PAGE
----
I consent to New Statesman Media Group collecting my details provided via this form in accordance with the Privacy Policy

On the softer moments of electric guitar ditty “Mars”, he could almost be one-quarter of McFly, so familiar is the way he chews his lines, so conventional the harmony. But behind the song is yet another touching, purposeful story: Harrison sings about a transgender fan he met in Maryland, who was rejected by her parents but found solace in the Black Hearts Club community. Listen to its refrain – “Do you feel like you’re irrelevant?” – and you can easily imagine a sea of outcast teenagers waving their hands along in solidarity. But that spirit hasn’t seeped into the music itself. For an album entitled Weird!, this is a record notably short of much to be curious about.

The same problem emerges on “God Save Me, but don’t Drown Me Out”, an empowerment anthem gasping to reverberate around a stadium, and “The Freak Show”, which begins with quirky electronic programming but quickly reverts back to the safety of a drum-heavy pop track. It’s fun – the keys lend a jaunty bounce and a military snare adds verve – but the arrangement doesn’t have nearly the amount of intrigue as some of Harrison’s lyrics: “Faux plastic dolls/With their hands on their ribbons/Will strangle us all/And they’ll all be forgiven.” 

Even Harrison’s gravelly vocal strain – which, when audible, is distinctive – is used sparingly. When it occasionally cuts through, as on the ballad “Teresa” when he sings of “The way life/taught us we were make believe”, there is more of a sense of the personality we see on social media, in interviews and on stage: of someone determined to speak their mind, someone who refuses to bend themselves to fit a norm.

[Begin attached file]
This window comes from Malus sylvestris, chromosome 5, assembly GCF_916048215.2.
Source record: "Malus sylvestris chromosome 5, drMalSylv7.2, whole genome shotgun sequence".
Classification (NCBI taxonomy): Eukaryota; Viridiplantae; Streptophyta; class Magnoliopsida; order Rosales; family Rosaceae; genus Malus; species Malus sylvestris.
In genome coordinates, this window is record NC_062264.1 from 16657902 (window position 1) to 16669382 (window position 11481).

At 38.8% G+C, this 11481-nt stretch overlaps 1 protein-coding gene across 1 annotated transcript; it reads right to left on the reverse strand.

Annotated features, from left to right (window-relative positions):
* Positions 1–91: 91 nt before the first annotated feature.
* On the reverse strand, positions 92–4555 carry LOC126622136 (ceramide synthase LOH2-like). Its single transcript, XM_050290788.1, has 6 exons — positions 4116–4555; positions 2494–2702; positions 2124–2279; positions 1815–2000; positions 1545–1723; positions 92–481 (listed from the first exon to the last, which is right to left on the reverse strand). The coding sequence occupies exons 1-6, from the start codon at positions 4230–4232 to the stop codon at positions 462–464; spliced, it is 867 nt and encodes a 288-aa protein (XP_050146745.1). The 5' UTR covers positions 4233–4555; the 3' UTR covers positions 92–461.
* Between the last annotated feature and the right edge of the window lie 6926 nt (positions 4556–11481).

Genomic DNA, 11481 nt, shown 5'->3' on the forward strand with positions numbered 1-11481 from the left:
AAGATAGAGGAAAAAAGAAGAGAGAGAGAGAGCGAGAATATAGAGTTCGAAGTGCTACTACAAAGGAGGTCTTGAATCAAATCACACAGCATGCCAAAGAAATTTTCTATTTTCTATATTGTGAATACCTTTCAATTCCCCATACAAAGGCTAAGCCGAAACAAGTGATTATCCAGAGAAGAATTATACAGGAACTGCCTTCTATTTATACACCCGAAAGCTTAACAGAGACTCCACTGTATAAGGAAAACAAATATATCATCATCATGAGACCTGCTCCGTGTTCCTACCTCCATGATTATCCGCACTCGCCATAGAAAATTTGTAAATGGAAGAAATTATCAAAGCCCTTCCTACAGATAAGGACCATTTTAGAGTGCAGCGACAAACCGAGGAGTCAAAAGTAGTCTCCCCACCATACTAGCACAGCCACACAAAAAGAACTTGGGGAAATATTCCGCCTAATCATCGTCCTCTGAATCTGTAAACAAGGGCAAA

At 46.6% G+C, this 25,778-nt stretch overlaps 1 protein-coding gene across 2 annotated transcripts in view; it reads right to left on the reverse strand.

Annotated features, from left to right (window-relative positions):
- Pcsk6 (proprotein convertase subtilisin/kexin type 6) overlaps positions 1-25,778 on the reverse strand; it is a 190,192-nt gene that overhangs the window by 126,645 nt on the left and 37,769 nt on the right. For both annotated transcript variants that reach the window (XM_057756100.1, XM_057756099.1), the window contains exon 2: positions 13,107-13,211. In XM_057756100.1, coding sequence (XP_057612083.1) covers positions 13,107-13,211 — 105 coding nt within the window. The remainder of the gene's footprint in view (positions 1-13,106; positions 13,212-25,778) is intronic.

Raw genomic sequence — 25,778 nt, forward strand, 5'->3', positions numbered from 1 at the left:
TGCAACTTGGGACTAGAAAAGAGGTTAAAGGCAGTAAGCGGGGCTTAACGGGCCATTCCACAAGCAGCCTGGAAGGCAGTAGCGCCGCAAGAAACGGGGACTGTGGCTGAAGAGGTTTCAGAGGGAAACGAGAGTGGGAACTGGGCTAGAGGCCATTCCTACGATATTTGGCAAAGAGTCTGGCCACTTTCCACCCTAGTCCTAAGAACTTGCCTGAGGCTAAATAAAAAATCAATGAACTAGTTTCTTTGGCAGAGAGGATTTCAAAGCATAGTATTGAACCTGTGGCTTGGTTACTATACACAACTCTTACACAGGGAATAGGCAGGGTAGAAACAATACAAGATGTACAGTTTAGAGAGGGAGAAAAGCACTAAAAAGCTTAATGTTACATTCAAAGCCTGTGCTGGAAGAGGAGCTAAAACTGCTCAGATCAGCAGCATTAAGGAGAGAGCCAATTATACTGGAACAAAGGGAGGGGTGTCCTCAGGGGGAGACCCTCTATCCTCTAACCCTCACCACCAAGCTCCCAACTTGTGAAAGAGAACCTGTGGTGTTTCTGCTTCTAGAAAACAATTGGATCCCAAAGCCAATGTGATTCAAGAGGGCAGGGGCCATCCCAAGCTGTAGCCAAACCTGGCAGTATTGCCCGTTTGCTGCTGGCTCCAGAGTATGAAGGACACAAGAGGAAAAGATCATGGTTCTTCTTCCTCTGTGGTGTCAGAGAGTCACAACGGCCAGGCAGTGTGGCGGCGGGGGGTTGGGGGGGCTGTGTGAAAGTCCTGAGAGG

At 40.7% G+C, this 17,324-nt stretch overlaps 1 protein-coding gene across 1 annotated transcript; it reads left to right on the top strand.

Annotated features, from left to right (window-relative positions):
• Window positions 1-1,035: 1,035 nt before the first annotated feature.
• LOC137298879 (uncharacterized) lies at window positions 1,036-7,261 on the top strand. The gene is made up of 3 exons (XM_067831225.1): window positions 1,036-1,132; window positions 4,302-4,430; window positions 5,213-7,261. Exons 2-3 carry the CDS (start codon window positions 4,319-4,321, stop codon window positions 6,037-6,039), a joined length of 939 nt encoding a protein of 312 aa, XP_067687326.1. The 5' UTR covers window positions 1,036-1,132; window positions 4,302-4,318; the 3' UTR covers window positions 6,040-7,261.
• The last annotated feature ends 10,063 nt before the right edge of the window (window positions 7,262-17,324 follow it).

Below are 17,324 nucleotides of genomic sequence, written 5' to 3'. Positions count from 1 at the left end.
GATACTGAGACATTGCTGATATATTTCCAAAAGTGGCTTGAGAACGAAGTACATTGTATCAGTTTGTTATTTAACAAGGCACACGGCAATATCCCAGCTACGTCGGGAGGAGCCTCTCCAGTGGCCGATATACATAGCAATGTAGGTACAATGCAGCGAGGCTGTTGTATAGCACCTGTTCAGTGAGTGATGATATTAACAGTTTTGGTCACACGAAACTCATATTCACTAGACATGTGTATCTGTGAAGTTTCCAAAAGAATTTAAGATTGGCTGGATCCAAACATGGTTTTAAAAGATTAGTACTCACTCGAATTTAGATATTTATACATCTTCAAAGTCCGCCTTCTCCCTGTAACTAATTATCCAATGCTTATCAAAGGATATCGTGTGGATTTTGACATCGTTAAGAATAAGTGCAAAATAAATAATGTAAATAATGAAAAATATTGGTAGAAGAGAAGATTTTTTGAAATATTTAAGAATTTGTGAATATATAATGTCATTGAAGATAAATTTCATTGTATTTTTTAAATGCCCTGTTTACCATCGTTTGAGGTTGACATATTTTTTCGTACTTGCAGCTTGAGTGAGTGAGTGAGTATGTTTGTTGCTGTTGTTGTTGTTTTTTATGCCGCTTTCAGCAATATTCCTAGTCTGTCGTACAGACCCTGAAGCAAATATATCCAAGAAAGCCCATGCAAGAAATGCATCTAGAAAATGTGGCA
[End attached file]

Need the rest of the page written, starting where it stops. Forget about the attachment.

Content from our partners
Why modelling matters: its role in future healthcare challenges
Helping children be safer, smarter, happier internet explorers
Power to the people

Notably, Harrison himself seems to rank his songs below the rest of what he does as an artist. “If you know Yungblud, the music is secondary,” he told the Guardian last month. “I don’t give a shit about hit records. All I care about is a culture, like the Stone Roses or Green Day had, where I stand on stage and we come together because we’re integral to each other’s lives. That’s what it’s about, connecting to people.”

The music industry has in recent years spewed out a number of artists who appeal to fans with their progressivism and embrace of identity politics. But over time some of these acts have come to be seen as disingenuous, using their politics as PR strategy rather than for moral good (such as Slowthai or Idles). Yungblud is the reverse. In everything that he does, he seems to genuinely care for his fans and their well-being, and the stories he tells in his songs are powerful. Instead it is his music – a form which has the potential to offer something truly revolutionary – that is lacking.

[See also: Ellen Peirson-Hagger on King Gizzard & the Lizard Wizard’s 16th studio album]